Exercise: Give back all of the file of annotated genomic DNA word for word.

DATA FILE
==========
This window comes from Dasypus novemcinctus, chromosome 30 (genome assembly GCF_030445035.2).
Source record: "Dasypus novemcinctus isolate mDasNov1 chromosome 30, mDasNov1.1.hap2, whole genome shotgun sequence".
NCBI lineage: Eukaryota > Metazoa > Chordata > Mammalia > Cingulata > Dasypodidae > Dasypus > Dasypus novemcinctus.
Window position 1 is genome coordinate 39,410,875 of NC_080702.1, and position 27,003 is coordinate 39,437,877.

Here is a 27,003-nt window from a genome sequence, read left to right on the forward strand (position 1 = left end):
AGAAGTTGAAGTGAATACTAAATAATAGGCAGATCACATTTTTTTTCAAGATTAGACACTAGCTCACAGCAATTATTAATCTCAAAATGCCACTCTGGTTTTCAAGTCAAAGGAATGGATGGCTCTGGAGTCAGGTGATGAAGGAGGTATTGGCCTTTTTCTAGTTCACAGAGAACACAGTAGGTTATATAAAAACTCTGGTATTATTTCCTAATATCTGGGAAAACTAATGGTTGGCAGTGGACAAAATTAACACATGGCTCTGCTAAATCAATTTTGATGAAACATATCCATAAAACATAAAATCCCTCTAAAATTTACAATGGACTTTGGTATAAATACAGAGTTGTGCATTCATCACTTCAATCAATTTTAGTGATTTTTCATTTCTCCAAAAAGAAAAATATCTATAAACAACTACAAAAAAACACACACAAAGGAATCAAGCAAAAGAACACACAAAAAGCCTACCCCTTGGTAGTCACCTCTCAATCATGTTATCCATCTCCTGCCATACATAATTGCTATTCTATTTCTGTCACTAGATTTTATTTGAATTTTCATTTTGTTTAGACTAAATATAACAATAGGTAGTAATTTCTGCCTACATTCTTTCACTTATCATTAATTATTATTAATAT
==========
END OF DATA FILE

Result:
This window comes from Dasypus novemcinctus, chromosome 30 (genome assembly GCF_030445035.2).
Source record: "Dasypus novemcinctus isolate mDasNov1 chromosome 30, mDasNov1.1.hap2, whole genome shotgun sequence".
NCBI lineage: Eukaryota > Metazoa > Chordata > Mammalia > Cingulata > Dasypodidae > Dasypus > Dasypus novemcinctus.
Window position 1 is genome coordinate 39,410,875 of NC_080702.1, and position 27,003 is coordinate 39,437,877.

Here is a 27,003-nt window from a genome sequence, read left to right on the forward strand (position 1 = left end):
AGAAGTTGAAGTGAATACTAAATAATAGGCAGATCACATTTTTTTTCAAGATTAGACACTAGCTCACAGCAATTATTAATCTCAAAATGCCACTCTGGTTTTCAAGTCAAAGGAATGGATGGCTCTGGAGTCAGGTGATGAAGGAGGTATTGGCCTTTTTCTAGTTCACAGAGAACACAGTAGGTTATATAAAAACTCTGGTATTATTTCCTAATATCTGGGAAAACTAATGGTTGGCAGTGGACAAAATTAACACATGGCTCTGCTAAATCAATTTTGATGAAACATATCCATAAAACATAAAATCCCTCTAAAATTTACAATGGACTTTGGTATAAATACAGAGTTGTGCATTCATCACTTCAATCAATTTTAGTGATTTTTCATTTCTCCAAAAAGAAAAATATCTATAAACAACTACAAAAAAACACACACAAAGGAATCAAGCAAAAGAACACACAAAAAGCCTACCCCTTGGTAGTCACCTCTCAATCATGTTATCCATCTCCTGCCATACATAATTGCTATTCTATTTCTGTCACTAGATTTTATTTGAATTTTCATTTTGTTTAGACTAAATATAACAATAGGTAGTAATTTCTGCCTACATTCTTTCACTTATCATTAATTATTATTAATAT